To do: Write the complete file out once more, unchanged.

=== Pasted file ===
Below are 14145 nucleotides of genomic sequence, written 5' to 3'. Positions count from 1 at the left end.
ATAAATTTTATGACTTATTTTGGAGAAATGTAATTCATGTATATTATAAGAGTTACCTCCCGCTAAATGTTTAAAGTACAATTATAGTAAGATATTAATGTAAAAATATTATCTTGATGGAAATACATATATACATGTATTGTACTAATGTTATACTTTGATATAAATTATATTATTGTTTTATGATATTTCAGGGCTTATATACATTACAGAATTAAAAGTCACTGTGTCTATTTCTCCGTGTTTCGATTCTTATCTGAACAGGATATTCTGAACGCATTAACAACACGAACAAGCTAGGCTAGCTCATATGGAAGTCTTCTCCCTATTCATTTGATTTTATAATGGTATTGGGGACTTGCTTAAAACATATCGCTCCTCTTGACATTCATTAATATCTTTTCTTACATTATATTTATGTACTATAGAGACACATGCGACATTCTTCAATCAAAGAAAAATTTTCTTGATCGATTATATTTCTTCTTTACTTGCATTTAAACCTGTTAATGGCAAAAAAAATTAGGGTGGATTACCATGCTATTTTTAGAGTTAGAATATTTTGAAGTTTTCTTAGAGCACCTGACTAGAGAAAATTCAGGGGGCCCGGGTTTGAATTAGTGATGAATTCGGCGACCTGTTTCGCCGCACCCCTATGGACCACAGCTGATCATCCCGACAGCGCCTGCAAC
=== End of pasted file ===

Below are 14145 nucleotides of genomic sequence, written 5' to 3'. Positions count from 1 at the left end.
ATAAATTTTATGACTTATTTTGGAGAAATGTAATTCATGTATATTATAAGAGTTACCTCCCGCTAAATGTTTAAAGTACAATTATAGTAAGATATTAATGTAAAAATATTATCTTGATGGAAATACATATATACATGTATTGTACTAATGTTATACTTTGATATAAATTATATTATTGTTTTATGATATTTCAGGGCTTATATACATTACAGAATTAAAAGTCACTGTGTCTATTTCTCCGTGTTTCGATTCTTATCTGAACAGGATATTCTGAACGCATTAACAACACGAACAAGCTAGGCTAGCTCATATGGAAGTCTTCTCCCTATTCATTTGATTTTATAATGGTATTGGGGACTTGCTTAAAACATATCGCTCCTCTTGACATTCATTAATATCTTTTCTTACATTATATTTATGTACTATAGAGACACATGCGACATTCTTCAATCAAAGAAAAATTTTCTTGATCGATTATATTTCTTCTTTACTTGCATTTAAACCTGTTAATGGCAAAAAAAATTAGGGTGGATTACCATGCTATTTTTAGAGTTAGAATATTTTGAAGTTTTCTTAGAGCACCTGACTAGAGAAAATTCAGGGGGCCCGGGTTTGAATTAGTGATGAATTCGGCGACCTGTTTCGCCGCACCCCTATGGACCACAGCTGATCATCCCGACAGCGCCTGCAAC